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I have installed Ubuntu from wubi.exe along-side windows, and I am a new user to it.

If my kernel has an error after modifying it and replacing the previous one, does the "safe" option in my bootloader recover my kernel?

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I'm not familiar with wubi, but usually you just add another kernel and leave the existing ones where they are in case you need them later. –  Eroen Sep 18 '12 at 23:42
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If you build your kernel following the proper procedures for building Ubuntu kernels (I don't know what they are), then when you install the resulting .deb packages you'll get an additional entry in the GRUB boot menu. Your old kernel(s) will still be there unless you explicitly remove them.

Recovery mode isn't a special kernel. It just boots a minimal system, using whatever kernel it's paired with.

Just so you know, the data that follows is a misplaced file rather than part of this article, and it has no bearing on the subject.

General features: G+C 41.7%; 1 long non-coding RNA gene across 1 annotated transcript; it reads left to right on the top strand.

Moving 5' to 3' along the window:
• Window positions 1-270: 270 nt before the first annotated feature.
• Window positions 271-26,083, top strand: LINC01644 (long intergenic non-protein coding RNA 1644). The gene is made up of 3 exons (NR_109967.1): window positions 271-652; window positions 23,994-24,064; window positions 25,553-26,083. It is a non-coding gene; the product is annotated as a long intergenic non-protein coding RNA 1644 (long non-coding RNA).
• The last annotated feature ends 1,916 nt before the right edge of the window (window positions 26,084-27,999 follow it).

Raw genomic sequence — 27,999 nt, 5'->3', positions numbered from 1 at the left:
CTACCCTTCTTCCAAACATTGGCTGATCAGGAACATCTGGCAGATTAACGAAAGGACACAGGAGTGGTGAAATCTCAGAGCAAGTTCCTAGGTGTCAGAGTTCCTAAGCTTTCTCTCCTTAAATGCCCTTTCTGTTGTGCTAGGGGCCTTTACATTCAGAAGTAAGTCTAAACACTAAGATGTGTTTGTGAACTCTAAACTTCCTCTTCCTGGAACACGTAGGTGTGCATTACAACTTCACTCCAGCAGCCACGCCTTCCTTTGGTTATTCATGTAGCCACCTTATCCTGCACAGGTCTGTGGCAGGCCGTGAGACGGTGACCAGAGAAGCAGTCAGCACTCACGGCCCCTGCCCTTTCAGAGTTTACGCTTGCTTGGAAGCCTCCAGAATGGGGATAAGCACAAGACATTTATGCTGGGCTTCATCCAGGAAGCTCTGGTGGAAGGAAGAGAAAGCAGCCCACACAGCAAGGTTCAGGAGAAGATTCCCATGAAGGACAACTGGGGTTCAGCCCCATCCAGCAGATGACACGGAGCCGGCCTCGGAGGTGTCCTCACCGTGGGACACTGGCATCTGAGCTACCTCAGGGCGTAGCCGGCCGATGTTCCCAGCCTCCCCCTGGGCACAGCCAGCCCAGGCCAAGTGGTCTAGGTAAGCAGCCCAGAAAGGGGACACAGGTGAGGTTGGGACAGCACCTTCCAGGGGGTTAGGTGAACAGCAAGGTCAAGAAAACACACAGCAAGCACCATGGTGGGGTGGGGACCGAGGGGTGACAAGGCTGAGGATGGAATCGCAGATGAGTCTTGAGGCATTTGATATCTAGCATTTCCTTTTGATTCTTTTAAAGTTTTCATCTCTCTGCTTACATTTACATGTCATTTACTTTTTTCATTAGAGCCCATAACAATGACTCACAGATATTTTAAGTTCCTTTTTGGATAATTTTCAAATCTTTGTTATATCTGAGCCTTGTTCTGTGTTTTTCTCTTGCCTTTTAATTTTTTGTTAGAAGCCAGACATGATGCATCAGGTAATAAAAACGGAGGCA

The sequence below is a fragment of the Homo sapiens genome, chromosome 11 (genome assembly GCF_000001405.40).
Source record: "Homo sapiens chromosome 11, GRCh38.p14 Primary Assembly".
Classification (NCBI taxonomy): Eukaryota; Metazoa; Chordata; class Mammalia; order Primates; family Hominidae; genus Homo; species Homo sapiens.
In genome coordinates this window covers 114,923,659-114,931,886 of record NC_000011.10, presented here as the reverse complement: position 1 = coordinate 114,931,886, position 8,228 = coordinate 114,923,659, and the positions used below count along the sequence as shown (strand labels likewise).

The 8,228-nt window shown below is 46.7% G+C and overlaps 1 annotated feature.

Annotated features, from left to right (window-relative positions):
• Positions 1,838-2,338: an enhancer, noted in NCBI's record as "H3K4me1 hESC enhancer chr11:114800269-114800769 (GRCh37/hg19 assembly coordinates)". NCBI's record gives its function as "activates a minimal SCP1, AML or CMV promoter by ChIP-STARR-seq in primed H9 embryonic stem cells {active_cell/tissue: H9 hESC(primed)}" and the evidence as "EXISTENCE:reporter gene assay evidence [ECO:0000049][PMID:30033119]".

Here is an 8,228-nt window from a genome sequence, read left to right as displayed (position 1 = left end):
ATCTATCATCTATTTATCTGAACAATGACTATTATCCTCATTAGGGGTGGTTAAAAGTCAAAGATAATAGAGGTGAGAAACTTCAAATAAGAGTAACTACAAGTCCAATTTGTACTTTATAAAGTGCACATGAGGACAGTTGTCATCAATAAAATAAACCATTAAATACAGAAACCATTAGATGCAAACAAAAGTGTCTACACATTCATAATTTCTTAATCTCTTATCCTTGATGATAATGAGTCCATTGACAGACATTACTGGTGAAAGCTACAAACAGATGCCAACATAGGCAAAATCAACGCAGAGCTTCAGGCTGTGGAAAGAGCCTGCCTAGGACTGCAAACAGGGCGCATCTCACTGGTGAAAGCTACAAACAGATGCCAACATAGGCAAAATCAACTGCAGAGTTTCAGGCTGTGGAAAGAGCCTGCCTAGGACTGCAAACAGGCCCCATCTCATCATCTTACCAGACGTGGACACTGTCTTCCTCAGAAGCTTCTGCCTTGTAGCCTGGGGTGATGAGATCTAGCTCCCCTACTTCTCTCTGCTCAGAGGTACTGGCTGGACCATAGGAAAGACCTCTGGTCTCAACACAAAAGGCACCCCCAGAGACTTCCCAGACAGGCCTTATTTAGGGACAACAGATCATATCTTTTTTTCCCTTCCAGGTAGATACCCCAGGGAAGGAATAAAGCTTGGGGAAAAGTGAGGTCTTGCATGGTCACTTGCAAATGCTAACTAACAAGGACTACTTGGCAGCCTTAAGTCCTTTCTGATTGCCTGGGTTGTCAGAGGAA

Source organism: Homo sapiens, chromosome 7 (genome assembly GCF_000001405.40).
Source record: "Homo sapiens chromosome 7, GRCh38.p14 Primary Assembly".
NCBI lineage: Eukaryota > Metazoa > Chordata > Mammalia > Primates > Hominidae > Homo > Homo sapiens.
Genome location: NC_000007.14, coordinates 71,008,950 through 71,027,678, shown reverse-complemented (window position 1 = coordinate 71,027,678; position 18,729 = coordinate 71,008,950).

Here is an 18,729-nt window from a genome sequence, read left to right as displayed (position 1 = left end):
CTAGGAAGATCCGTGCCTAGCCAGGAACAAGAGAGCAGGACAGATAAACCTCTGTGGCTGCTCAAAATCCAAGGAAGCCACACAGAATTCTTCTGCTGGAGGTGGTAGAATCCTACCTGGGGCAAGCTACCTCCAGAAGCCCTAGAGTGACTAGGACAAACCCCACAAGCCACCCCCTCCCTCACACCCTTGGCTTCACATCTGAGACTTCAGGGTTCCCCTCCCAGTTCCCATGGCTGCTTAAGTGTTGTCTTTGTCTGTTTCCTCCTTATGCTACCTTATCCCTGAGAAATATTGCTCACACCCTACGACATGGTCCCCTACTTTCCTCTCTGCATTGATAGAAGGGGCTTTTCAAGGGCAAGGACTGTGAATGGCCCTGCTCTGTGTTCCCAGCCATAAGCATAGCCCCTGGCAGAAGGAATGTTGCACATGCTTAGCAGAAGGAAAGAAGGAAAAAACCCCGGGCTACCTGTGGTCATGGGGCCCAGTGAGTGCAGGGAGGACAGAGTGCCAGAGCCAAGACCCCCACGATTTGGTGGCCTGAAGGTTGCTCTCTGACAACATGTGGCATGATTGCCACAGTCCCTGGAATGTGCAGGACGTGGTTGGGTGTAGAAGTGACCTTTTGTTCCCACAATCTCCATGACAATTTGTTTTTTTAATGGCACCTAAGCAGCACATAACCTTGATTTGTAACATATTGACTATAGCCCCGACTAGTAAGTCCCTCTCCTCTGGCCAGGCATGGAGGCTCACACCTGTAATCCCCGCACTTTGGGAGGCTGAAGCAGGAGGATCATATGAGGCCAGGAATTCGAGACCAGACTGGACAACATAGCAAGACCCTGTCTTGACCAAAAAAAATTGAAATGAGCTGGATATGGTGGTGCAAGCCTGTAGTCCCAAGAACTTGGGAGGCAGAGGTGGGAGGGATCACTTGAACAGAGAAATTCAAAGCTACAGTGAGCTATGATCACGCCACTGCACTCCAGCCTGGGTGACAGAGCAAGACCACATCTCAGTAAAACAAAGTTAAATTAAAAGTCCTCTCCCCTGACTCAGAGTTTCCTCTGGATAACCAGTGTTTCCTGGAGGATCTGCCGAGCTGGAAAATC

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I'm not an Ubuntu user, but I don't think it's common to package a kernel in a .deb for local use. It makes more sense when distributing it to a (large) number of computers. –  Eroen Sep 20 '12 at 15:09
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@Eroen: Actually, it's a perfectly normal way. Ubuntu provides easy tools (you don't have to start from scratch) and the approach is often recommended on Ask Ubuntu or the Ubuntu Forums. IMHO, the benefits of making a .deb far outweigh the benefits of spending a little extra time--only a minute or two extra once you know what you're doing. Having un-packaged software on your machine that you're not developing is a recipe for problems down the road. –  Scott Severance Sep 25 '12 at 12:24
    
Oh. Sorry about the noise. Different distros, different tools ;) –  Eroen Sep 25 '12 at 12:30
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